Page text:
The Meter is Running
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AUTHORDawn Dickstein, President & Founder
PAGE #p. 68
THE BIG PICTURE
In my experience in property management, I have found that it’s very helpful if new board members have an understanding of the organizational documents and the manner in which a board operates most efficiently and productively. Bylaws need to be adhered to, but I have found that some buildings let the bylaws prevent them from being productive. I’ve been managing a couple of buildings that have accomplished virtually nothing because they use the bylaws to inhibit themselves. They will get hung up on proper notice for a board meeting. I’m not condoning ignoring the governing documents, but I think it works better if boards keep in mind what’s best for the building and don’t belabor a written document that may, quite frankly, be outdated.
Take email, for instance. Most buildings now are perfectly happy with an email notice of a board meeting. A board member who wants to be an obstructionist will say, “No, we can’t meet because I didn’t receive proper notice.”Another thing is approvals. The managing agent has an agreement that allows him or her to make decisions for expenditures under a certain threshold. In the bylaws, it might say the treasurer has to review every bill. You’ll have vendors who need to get paid, the board knows that the work was done, and the quality of the work was reviewed and approved. Then the treasurer will say, “No, you can’t pay it until I approve it.” You have a good vendor who’s not getting paid, and the next thing you’ve lost that good vendor. A couple of vendors don’t even want to deal with the property.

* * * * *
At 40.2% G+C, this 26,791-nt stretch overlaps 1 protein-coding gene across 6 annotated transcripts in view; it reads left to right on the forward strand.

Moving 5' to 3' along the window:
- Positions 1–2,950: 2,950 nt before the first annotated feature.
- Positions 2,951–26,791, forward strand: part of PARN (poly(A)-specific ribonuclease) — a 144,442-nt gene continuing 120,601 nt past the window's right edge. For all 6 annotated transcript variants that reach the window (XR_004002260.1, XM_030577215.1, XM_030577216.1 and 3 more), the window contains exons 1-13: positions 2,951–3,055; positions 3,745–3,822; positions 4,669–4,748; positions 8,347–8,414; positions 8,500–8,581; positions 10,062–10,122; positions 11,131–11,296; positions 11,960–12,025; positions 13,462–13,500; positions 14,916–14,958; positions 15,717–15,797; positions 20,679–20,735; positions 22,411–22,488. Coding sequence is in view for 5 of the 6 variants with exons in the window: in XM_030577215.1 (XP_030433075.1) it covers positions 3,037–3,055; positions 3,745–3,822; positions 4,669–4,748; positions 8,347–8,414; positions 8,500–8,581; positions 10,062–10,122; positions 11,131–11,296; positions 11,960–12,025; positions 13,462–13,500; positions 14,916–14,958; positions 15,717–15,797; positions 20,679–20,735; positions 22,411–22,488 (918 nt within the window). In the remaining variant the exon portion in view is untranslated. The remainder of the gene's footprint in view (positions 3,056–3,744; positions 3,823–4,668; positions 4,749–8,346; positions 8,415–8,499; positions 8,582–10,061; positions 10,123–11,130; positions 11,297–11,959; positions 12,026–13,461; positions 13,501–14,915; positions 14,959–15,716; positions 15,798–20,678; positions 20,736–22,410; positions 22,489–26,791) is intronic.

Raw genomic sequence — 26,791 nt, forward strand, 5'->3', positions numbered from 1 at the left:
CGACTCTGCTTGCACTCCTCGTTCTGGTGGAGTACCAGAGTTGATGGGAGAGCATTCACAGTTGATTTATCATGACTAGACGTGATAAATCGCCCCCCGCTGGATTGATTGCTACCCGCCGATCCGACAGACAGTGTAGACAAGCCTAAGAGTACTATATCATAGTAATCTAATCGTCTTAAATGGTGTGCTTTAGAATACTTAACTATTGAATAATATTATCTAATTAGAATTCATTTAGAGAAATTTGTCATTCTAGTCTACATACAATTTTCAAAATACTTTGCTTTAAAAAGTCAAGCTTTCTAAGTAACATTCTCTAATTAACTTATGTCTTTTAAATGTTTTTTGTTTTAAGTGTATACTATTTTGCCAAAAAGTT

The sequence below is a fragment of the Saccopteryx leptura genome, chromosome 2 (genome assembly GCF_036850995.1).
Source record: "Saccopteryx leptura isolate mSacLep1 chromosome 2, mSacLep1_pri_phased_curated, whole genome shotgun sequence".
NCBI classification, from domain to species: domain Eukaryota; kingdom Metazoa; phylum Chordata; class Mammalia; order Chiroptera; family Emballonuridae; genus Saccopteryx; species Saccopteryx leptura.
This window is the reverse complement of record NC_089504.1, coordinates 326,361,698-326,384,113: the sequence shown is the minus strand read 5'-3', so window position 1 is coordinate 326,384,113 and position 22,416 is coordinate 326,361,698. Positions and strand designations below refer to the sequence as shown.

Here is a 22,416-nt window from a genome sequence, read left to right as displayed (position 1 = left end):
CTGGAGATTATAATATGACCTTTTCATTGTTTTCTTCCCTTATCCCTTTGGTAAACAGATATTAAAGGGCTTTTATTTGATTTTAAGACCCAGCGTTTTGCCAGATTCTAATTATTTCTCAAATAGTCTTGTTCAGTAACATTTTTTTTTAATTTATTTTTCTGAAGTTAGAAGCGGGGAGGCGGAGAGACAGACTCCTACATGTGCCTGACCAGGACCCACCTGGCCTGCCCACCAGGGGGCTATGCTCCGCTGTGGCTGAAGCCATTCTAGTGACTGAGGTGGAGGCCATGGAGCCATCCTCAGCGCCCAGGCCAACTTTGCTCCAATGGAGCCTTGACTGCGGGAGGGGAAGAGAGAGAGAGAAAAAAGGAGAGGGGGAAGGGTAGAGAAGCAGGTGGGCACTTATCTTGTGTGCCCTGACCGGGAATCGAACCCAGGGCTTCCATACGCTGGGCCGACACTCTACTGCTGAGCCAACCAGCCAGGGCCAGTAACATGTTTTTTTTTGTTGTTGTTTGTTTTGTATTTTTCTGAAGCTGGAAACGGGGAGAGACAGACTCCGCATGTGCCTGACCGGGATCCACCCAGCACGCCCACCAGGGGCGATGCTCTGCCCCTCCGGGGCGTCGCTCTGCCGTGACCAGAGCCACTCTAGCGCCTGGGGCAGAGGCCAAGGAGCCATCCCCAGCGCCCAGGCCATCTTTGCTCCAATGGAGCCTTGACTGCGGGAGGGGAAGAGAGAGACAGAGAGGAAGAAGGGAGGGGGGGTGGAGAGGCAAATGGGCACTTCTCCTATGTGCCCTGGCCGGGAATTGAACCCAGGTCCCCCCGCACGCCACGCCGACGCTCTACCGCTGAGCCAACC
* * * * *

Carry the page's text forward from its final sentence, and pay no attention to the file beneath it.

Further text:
My recommendation to new board members is learn from those who came before, especially those who have been successful and effective. Keep what’s best for the building in mind, and don’t get hung up on possibly outdated documentation. Another great resource for new board members is the building’s attorney, who can educate them on how to move forward cohesively with the current board.
New board members really need to understand their role. They are there to serve the community and represent their constituents – the shareholders or unit-owners – and not to be an impediment to progress.